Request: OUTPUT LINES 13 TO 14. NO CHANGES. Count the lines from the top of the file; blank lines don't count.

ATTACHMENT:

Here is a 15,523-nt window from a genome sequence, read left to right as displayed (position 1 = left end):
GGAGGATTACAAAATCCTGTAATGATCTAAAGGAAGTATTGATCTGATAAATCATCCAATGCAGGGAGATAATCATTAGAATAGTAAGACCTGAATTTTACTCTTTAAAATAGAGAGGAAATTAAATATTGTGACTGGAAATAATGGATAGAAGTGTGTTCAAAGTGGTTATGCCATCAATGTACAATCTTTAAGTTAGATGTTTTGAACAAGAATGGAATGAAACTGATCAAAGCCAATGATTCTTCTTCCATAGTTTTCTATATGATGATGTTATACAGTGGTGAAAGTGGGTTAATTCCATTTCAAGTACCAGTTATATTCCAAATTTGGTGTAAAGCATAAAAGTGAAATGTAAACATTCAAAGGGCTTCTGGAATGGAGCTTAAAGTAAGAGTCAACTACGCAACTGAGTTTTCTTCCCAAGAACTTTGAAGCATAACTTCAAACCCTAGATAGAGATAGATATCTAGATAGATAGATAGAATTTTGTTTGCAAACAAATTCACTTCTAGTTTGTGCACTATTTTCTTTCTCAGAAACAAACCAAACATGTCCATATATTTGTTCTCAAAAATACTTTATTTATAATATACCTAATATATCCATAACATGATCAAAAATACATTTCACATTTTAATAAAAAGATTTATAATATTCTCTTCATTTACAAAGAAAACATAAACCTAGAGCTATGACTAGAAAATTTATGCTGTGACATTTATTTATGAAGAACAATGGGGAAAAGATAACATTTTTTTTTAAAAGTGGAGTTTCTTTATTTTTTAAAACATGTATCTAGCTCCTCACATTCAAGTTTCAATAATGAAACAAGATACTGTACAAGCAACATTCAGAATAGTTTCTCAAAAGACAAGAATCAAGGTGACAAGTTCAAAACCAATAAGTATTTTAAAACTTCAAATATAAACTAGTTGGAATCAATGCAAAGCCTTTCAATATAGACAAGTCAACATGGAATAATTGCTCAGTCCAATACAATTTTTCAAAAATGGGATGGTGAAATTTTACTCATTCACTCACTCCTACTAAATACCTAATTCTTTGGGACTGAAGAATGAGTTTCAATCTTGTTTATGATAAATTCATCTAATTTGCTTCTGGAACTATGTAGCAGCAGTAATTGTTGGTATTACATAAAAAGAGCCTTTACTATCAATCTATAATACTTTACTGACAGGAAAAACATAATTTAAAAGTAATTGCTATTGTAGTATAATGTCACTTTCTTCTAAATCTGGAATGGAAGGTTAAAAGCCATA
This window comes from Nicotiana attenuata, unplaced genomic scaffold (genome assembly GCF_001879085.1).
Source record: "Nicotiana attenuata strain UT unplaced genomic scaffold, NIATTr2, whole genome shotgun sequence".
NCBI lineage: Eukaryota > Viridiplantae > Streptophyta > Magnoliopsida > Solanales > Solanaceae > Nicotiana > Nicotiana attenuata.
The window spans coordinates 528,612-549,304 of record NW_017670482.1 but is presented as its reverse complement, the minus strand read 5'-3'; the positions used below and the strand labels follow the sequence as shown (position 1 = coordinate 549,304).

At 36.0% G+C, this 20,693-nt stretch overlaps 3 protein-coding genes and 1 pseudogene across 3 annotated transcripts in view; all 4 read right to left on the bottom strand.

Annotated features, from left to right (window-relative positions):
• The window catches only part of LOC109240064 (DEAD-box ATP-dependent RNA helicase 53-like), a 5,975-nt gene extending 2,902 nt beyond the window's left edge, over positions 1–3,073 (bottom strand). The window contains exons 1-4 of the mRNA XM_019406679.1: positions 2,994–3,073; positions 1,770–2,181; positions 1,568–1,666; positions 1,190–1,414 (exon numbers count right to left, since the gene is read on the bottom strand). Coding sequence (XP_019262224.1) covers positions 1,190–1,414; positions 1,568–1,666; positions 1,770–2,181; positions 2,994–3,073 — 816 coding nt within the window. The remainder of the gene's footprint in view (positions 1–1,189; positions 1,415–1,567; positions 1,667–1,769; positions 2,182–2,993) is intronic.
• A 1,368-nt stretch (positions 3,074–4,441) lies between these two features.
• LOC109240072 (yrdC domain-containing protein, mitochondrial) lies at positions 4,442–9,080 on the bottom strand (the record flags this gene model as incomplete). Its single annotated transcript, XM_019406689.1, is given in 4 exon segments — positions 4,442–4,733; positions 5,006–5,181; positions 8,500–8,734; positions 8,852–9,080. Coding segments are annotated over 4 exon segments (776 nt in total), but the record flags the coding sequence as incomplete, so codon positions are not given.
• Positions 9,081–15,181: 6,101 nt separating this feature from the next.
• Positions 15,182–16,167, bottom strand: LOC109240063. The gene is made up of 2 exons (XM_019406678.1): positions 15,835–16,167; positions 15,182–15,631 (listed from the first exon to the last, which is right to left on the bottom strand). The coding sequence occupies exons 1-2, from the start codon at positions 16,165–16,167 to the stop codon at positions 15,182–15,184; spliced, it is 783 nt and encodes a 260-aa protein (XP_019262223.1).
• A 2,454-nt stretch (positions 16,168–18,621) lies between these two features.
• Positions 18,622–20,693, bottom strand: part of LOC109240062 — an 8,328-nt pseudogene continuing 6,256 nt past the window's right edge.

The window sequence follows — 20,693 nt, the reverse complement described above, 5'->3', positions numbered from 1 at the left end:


• Positions 15,182–16,167, bottom strand: LOC109240063. The gene is made up of 2 exons (XM_019406678.1): positions 15,835–16,167; positions 15,182–15,631 (listed from the first exon to the last, which is right to left on the bottom strand). The coding sequence occupies exons 1-2, from the start codon at positions 16,165–16,167 to the stop codon at positions 15,182–15,184; spliced, it is 783 nt and encodes a 260-aa protein (XP_019262223.1).
• A 2,454-nt stretch (positions 16,168–18,621) lies between these two features.